Based on a CalMatters analysis of the federal government’s point-in-time count conducted in early 2022, the number of unhoused people in California increased by at least 22,500 since 2019, to 173,800. In the entire US there are at least 582,462 homeless people.

These numbers are significant underestimates since they are based on a physical and visual headcount of homeless people sleeping on the streets and in shelters on only one given night. This method is called “point-in-time count” and is required by the US Department of Housing and Urban Development and is attached to federal funding for homeless initiatives, despite the fact that this results in a significant undercount. 

Many of the millions in the US who find themselves in constant economic insecurity, homeless or on the edge of homelessness are currently employed, but their low wages keep the basic necessity of housing out of reach. 

According to wage data from May 2020 from the Bureau of Labor Statistics, at least 27 million US workers do not earn enough to afford their basic necessities, such as health care, food and rent. The typical city in California has a 38 percent higher cost of living than the average US city, according to the 2020 Cost of Living Index, and San Diego is one of the most expensive cities in California to live. Many workers in San Diego find themselves moving to Tijuana, Mexico, which is located right on the other side of the US-Mexico border, and commuting to work in order to avoid homelessness.

The capitalist ruling class and their politicians are unable and unwilling to solve this crisis. Instead of treating the epidemic of homelessness as the crisis it is, the government attempts to make it appear less rampant through cosmetic solutions such as criminalizing tents, creating infrastructure specifically designed to make life harder for the homeless, and banning people from sleeping on public property or in their vehicles. 

Meanwhile, the financial interests of developers and speculators are thoroughly protected by both the Democrats and Republicans. California, a stronghold of the Democratic Party, has some of the highest rents in the entire world. The massive $4 billion investment deal between the Democratic Party-dominated UC Regents and the predatory Blackstone Group, the largest landowner in the country, is only one example of class interests of the capitalist politicians who benefit from the housing crisis while offering only lip service about their homeless “initiatives.”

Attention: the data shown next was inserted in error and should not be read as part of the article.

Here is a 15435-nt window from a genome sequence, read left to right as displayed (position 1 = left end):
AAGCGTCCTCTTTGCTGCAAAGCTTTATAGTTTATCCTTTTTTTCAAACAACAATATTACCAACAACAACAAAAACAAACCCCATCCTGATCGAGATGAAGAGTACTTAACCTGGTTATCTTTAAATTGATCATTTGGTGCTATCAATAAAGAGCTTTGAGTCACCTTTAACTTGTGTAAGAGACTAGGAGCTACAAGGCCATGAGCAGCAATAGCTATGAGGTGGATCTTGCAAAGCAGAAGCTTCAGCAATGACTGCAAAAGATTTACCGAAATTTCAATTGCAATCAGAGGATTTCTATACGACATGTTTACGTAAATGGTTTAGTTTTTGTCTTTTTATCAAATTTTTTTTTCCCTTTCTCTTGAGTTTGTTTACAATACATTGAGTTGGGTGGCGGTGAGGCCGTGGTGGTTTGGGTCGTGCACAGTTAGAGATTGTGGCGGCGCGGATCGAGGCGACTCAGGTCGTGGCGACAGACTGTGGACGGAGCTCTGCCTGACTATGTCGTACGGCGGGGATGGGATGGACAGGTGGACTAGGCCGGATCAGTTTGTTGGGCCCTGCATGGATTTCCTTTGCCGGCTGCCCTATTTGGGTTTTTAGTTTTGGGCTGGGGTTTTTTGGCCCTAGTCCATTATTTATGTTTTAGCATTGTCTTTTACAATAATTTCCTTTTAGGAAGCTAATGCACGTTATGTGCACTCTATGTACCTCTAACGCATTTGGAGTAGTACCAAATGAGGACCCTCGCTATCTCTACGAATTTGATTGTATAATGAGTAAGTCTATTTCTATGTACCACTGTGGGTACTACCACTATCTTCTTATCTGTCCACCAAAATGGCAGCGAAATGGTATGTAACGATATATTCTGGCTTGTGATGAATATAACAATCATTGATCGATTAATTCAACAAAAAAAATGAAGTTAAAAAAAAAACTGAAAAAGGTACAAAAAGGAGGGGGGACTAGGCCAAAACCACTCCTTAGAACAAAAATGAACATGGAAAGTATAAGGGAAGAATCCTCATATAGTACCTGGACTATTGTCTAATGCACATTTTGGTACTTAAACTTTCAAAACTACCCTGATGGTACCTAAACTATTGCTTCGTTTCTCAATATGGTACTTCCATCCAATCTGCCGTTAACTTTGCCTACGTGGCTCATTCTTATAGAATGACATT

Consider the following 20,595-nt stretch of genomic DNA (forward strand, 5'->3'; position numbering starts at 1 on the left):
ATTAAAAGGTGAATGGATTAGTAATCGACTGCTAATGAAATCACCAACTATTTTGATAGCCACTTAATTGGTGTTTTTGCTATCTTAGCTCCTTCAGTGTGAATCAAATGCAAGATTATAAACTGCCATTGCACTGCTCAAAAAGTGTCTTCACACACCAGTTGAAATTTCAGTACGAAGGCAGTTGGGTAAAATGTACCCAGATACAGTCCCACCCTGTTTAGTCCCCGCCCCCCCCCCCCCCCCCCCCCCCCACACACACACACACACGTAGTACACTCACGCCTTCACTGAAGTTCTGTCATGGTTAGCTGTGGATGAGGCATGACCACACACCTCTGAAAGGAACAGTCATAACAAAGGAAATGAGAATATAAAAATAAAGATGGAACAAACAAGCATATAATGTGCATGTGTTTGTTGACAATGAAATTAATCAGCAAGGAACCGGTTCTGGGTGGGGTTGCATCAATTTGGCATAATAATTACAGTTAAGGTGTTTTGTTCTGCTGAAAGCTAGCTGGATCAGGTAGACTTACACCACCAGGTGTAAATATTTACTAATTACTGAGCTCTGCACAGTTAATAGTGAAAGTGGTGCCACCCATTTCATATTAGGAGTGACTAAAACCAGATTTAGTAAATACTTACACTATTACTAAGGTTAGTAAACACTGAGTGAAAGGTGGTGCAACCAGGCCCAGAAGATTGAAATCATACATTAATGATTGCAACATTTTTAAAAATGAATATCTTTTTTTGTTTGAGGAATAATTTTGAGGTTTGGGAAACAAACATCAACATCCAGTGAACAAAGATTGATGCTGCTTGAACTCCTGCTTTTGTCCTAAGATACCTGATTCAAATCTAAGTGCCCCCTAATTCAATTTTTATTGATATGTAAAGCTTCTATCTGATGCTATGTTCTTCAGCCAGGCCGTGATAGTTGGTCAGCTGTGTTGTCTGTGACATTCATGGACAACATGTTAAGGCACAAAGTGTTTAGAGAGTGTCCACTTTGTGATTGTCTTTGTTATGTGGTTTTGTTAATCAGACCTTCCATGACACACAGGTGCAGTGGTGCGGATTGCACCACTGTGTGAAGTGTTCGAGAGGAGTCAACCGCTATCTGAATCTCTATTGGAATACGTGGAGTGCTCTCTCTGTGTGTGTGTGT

This past week, Democratic mayor of San Diego, Todd Gloria, published an editorial in the San Diego Union Tribune on his homelessness plans, in which he failed to even mention the shooting. “Over the past two years, we’ve made an additional 658 shelter beds available—a 61 percent increase,” the mayor boasted. To see the scope of how inadequate this number of new beds in a two-year framework is for the size of this crisis, one only needs to look at the number of homeless deaths in San Diego County over the past two years, which is well over 1,000. 

While Gloria and the rest of the Democratic Party leadership cynically claim to be helping the homeless, they ignore how last October his office directed police to crack down on this vulnerable population by reinstating the policy of removing people’s tents from downtown streets during daylight hours. Already facing abuse from police, these mandates only further exacerbated this abuse. 

With capitalism in an increasingly sharp crisis, the ruling class places the burdens of this crisis on the working class and the poor. Increased homelessness and poverty are a predictable consequence of the decades-long cutting of social and mental health services, declining living standards, bailing out the ultra wealthy in every economic crisis, and the Federal Reserve’s policy of raising interest rates to place the burden of the economic crisis on the working class, in the Feds own words, expecting to bring “pain” to the working class and poor. 

The reality is that millions of workers in the US are on the brink of homelessness, being only one significant medical bill or life event away from not making rent, with many on their way to becoming unemployed. This past week alone saw the jobs massacre throughout the tech industry resulting in the loss of 40,000 jobs, which is just a taste of what is to come with regard to mass layoffs as the global economy is plunged into a deep recession. Capitalism provides not even the guarantee of the most basic necessities of life to the working masses in the US or throughout the globe. The fight for a mass, international working class movement for socialism is the only solution.